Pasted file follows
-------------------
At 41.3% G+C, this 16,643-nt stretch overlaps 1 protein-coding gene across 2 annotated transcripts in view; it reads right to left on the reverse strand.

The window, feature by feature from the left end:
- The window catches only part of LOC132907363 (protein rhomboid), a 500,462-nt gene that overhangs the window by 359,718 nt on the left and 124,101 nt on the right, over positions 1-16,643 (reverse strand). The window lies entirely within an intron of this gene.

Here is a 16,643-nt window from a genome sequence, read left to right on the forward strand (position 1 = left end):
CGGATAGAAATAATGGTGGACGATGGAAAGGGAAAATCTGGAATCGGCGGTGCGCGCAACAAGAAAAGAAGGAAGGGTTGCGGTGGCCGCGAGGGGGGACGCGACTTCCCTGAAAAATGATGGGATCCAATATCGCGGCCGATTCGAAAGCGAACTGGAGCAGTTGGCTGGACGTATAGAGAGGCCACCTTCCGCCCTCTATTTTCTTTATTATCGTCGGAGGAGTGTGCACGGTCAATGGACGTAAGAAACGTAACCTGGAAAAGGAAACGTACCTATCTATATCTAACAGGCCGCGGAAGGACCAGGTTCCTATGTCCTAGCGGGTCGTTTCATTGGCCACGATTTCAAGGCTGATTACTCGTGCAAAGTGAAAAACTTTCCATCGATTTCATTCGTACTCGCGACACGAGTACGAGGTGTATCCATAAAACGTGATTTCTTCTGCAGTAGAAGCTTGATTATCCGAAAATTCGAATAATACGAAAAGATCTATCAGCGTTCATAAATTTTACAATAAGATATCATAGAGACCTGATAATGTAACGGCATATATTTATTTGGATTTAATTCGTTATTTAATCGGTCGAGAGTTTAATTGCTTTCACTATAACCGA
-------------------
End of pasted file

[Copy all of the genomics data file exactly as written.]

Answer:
At 41.3% G+C, this 16,643-nt stretch overlaps 1 protein-coding gene across 2 annotated transcripts in view; it reads right to left on the reverse strand.

The window, feature by feature from the left end:
- The window catches only part of LOC132907363 (protein rhomboid), a 500,462-nt gene that overhangs the window by 359,718 nt on the left and 124,101 nt on the right, over positions 1-16,643 (reverse strand). The window lies entirely within an intron of this gene.

Here is a 16,643-nt window from a genome sequence, read left to right on the forward strand (position 1 = left end):
CGGATAGAAATAATGGTGGACGATGGAAAGGGAAAATCTGGAATCGGCGGTGCGCGCAACAAGAAAAGAAGGAAGGGTTGCGGTGGCCGCGAGGGGGGACGCGACTTCCCTGAAAAATGATGGGATCCAATATCGCGGCCGATTCGAAAGCGAACTGGAGCAGTTGGCTGGACGTATAGAGAGGCCACCTTCCGCCCTCTATTTTCTTTATTATCGTCGGAGGAGTGTGCACGGTCAATGGACGTAAGAAACGTAACCTGGAAAAGGAAACGTACCTATCTATATCTAACAGGCCGCGGAAGGACCAGGTTCCTATGTCCTAGCGGGTCGTTTCATTGGCCACGATTTCAAGGCTGATTACTCGTGCAAAGTGAAAAACTTTCCATCGATTTCATTCGTACTCGCGACACGAGTACGAGGTGTATCCATAAAACGTGATTTCTTCTGCAGTAGAAGCTTGATTATCCGAAAATTCGAATAATACGAAAAGATCTATCAGCGTTCATAAATTTTACAATAAGATATCATAGAGACCTGATAATGTAACGGCATATATTTATTTGGATTTAATTCGTTATTTAATCGGTCGAGAGTTTAATTGCTTTCACTATAACCGA